Have you ever wished that life came with an instruction manual? What a valuable resource that would be! Whenever you find yourself running in circles, this instruction manual would give you step-by-step instructions on how to fix the problem and reroute your course.
Well, here’s some good news. For those living a Christian life, there is such a manual — the Bible.
Sometimes referred to as the “textbook of stewardship,” the Bible is a bountiful resource for the present-day Christian. Written by anointed prophets and sages, this collection of divinely inspired parables, poems and letters is full of testimonials that express the blessings that come from true discipleship, expressed through lives of stewardship.
Stewardship is not a new concept. The Bible gives proof to this claim through passages such as the 26th chapter of the Book of Deuteronomy. We read Moses’ words, as he tells the Israelites to offer the choicest portions of their harvest to God: “When you have come into the land which the LORD, your God, is giving you as a heritage, and have taken possession and settled in it, you shall take some first fruits of the various products of the soil which you harvest from the land the LORD, your God, is giving you; put them in a basket and go to the place which the LORD, your God, will choose as the dwelling place for his name… ‘Now, therefore, I have brought the first fruits of the products of the soil which you, LORD, have given me.’ You shall set them before the LORD, your God, and you shall bow down before the LORD, your God” (Dt 26:1-2, 10).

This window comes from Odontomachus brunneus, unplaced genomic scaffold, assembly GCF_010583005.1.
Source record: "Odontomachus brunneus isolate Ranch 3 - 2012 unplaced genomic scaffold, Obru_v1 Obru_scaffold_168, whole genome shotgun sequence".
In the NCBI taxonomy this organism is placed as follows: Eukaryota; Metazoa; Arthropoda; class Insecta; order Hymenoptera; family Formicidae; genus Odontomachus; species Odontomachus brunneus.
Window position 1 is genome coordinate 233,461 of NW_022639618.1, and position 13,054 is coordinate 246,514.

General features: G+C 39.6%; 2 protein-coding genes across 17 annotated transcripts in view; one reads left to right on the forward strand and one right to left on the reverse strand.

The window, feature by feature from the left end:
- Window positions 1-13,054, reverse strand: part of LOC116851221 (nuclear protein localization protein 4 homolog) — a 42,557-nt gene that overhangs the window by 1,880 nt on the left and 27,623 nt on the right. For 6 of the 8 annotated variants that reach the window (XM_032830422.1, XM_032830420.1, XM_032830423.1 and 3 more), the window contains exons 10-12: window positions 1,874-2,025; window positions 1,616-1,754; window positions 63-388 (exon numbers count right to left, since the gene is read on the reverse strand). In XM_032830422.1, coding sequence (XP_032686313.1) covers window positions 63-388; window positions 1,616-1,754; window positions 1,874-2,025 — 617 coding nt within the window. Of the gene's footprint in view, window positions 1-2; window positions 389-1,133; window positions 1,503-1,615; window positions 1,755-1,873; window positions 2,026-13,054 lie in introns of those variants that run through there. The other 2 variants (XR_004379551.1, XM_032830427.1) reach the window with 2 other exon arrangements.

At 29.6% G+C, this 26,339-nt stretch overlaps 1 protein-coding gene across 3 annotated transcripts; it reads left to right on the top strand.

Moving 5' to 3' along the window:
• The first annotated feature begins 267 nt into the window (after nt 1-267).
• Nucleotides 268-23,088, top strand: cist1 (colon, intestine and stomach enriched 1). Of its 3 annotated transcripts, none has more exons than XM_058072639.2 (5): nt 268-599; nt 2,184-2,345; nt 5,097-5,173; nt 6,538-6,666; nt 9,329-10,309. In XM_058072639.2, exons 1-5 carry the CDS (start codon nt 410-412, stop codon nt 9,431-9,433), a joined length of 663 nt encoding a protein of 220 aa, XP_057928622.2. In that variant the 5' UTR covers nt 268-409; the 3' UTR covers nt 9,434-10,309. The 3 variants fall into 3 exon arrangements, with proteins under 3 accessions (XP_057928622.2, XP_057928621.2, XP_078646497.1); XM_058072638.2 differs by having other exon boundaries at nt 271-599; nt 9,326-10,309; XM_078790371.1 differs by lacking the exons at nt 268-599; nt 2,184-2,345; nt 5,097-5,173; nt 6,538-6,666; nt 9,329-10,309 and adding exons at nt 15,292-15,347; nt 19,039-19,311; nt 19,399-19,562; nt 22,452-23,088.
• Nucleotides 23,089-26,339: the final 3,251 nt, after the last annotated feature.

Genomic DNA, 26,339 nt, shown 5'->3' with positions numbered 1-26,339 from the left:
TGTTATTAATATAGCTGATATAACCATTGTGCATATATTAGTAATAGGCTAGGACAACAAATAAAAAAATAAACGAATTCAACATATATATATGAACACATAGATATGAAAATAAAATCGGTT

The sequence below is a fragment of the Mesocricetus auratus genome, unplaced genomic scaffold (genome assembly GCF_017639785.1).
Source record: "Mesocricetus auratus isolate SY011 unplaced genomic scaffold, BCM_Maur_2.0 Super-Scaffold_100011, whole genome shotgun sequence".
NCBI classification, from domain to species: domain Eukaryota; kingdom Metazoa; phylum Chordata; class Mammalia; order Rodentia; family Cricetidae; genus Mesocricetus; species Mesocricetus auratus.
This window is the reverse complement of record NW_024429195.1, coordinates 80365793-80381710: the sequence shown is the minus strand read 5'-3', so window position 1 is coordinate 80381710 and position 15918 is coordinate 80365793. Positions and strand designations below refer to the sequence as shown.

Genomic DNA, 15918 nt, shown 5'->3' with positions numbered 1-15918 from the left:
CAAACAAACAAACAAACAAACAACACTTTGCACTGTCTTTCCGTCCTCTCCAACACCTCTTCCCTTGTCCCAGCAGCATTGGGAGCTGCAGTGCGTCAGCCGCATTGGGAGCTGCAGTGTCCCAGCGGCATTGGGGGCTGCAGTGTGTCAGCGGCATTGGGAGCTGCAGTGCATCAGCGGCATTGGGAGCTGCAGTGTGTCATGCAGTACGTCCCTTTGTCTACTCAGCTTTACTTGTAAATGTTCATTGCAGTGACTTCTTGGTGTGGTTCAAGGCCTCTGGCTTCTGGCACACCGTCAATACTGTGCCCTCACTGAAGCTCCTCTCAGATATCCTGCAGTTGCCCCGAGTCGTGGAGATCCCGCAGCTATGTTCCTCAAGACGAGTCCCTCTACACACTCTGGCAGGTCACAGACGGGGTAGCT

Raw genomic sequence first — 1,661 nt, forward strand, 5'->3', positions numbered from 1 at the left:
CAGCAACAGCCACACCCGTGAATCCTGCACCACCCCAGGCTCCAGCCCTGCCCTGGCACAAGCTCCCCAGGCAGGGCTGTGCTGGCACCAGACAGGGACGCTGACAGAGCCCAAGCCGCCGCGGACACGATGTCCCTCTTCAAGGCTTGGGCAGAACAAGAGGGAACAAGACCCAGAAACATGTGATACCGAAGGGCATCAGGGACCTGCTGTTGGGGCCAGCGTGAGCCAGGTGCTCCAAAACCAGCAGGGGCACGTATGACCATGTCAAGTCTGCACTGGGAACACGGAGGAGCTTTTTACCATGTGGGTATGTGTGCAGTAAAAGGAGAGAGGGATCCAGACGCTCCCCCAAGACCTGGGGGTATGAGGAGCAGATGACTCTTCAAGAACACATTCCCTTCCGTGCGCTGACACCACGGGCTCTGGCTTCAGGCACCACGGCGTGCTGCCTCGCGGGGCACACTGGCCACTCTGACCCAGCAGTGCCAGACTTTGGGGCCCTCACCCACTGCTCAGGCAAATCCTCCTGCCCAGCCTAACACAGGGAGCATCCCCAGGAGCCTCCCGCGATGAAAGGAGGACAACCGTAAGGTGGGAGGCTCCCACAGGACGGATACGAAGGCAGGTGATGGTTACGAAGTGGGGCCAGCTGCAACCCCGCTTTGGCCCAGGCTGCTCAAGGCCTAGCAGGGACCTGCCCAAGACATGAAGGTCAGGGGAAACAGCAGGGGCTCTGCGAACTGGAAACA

St. Paul briefly touches on the essence of stewardship when he said, “In every way I have shown you that by hard work of that sort we must help the weak, and keep in mind the words of the Lord Jesus who himself said, ‘It is more blessed to give than to receive’” (Acts 20:35).
Again, in St. Paul’s second letter to the Corinthians, we read about living a life of Christian stewardship: “Whoever sows sparingly will also reap sparingly, and whoever sows bountifully will also reap bountifully. Each must do as already determined, without sadness or compulsion, for God loves a cheerful giver” (2 Cor 9:6-7).
While this is well and good, what does it mean for the present-day Christian? Why should it matter that the Bible alludes to stewardship in various passages? It shows us that Christians and Jews have struggled with and benefitted from the concept of stewardship for thousands of years. It ties the message of stewardship to the role of a Christian disciple. It gives proof that stewardship and discipleship go hand-in-hand. It offers encouragement to us, that stewardship is in fact a foundational component of the Christian life, a way of life that one of the founding fathers of the Church — St. Paul — preached about and advocated.
The Bible is indeed the textbook of stewardship. It lays out the steps we must take to become true disciples of Christ. Reading and meditating upon God’s Word is always a fruitful exercise. Those who regularly delve into Scripture often develop a deeper understanding of who God is, how and why He loves us, and how we can show Him our love in return.
As you strive to become a grateful steward and live the life of Christian discipleship, develop a love for Sacred Scripture. Allow God’s Word to nourish your soul regularly, and watch as stewardship changes from a foreign concept to an integral component of your daily life.